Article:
Cryptocurrency platform Digital Surge will pay out smaller account holders and aims to trade its way back into the black under a rescue plan.
At an online meeting lasting more than three hours, “mum and dad” investors grilled experts before voting for the bailout that will help some of those caught short by the sudden collapse.
Brisbane-based Digital Surge was one of the dominoes to fall amid the bankruptcy of international crypto exchange FTX, and will be a rare survivor of the saga.
Creditors on Tuesday backed the plan drafted by administrators KordaMentha, who said it made more sense to restructure than immediately wind up the firm.
The deed of company arrangement was “in creditors’ best interests and provided a superior return and more certainty”, administrator David Johnstone said.
The arrangement will result in customers with an account balance below $250 being paid out and allow the company to continue operating.
But those with larger account balances, almost half (45 per cent) of customer creditors, will receive their distribution over the next five years if the company makes a net profit on a quarterly basis.
Small account holders will be repaid in cryptocurrency and conventional currency, depending on what was in their account when it was suspended.
They will be able to access this amount in their online wallets on the platform “within the next few months”, administrators said.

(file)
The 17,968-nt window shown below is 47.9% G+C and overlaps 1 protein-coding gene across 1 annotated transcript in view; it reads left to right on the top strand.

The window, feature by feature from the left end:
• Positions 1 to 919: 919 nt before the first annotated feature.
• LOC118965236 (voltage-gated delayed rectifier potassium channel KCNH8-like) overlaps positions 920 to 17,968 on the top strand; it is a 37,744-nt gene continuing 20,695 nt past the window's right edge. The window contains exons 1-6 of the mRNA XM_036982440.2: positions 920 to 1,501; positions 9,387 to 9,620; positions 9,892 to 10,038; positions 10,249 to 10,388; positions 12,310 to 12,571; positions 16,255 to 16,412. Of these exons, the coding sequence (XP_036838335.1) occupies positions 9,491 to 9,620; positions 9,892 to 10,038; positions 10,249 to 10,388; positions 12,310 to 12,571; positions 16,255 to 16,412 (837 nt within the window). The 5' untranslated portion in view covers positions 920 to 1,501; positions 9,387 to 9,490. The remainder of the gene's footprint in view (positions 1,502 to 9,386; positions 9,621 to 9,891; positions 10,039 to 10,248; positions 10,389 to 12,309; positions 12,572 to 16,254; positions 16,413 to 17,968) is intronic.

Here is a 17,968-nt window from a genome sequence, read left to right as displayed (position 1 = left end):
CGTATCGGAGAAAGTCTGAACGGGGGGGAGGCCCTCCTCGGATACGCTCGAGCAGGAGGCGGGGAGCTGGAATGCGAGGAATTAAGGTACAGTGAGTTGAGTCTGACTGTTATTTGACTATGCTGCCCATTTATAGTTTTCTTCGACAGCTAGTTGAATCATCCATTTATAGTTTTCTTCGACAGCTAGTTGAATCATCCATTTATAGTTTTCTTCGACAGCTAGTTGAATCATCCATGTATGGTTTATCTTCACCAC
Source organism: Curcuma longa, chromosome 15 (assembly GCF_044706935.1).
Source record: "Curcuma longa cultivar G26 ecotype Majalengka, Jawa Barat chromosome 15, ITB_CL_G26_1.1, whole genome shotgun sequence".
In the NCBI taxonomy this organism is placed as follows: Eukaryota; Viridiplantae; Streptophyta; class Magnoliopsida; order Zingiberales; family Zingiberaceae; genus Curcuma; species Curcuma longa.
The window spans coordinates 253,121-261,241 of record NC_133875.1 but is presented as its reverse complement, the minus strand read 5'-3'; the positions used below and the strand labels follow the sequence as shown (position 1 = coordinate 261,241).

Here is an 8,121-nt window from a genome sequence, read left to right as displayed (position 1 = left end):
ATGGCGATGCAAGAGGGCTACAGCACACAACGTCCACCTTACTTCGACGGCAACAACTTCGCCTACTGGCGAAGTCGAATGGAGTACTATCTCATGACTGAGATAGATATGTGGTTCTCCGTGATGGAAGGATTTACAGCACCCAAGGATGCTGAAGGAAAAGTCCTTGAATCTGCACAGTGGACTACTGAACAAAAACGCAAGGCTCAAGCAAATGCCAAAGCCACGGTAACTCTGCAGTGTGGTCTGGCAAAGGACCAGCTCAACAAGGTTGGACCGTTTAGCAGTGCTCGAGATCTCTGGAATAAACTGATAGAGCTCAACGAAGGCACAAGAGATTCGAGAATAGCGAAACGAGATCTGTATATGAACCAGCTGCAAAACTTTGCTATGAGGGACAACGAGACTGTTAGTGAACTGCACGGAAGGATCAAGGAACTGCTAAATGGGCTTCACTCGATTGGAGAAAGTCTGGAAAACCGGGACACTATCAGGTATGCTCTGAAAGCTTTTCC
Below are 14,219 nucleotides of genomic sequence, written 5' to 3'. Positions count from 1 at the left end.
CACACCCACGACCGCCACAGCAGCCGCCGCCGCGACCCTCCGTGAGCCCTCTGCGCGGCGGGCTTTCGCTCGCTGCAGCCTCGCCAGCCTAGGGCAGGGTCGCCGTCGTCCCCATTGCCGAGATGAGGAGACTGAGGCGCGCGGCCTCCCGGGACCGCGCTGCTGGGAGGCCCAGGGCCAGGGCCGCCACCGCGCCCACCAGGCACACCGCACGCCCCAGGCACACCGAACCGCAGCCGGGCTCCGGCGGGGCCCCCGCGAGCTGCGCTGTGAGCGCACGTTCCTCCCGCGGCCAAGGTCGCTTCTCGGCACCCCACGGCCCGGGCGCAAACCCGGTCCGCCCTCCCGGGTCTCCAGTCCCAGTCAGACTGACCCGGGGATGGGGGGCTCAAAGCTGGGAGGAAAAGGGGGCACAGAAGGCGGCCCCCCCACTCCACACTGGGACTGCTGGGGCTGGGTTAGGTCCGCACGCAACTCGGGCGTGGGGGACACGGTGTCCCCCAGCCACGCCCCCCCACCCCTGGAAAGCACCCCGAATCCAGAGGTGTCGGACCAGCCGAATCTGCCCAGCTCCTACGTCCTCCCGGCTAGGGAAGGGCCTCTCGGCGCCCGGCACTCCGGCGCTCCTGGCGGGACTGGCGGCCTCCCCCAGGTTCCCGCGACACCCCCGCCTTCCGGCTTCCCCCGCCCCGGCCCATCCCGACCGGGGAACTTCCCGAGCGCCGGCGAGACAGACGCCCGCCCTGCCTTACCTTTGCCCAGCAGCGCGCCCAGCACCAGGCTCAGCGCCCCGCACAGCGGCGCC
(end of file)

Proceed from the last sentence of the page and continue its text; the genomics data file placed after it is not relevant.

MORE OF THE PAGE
The platform and its deep trading links with FTX had allowed more than 30,000 Digital Surge customers to trade 300 different cryptocurrencies.
But less than half of the $65 million in assets under management have been retrieved.
Administrators found the financial difficulties appeared to be solely the result of $33m becoming unrecoverable due to the FTX collapse, and not any breach of duties by directors.
However, an employee withdrawal of $1.6m in November “may warrant further investigation”, administrators have said.
A claim for the account holders’ millions that Digital had on the FTX exchange has been lodged with US lawyers.
But it could take years for those proceedings to conclude, administrators have warned.
Some $29.7m in digital assets was safely moved to a custodian and insured, a meeting was told earlier this month.
Administrators also control $4.5 million in cash, and no digital assets have been converted to cash so far.
Digital is owned by founders Daniel Ritter (38.8 per cent) and Joshua Lehman (48.5 per cent), who came up with the rescue plan, and shareholders Jozef Knaperek (9.7 per cent) and QUT Bluebox Pty Ltd (3 per cent).
(Australian Associated Press)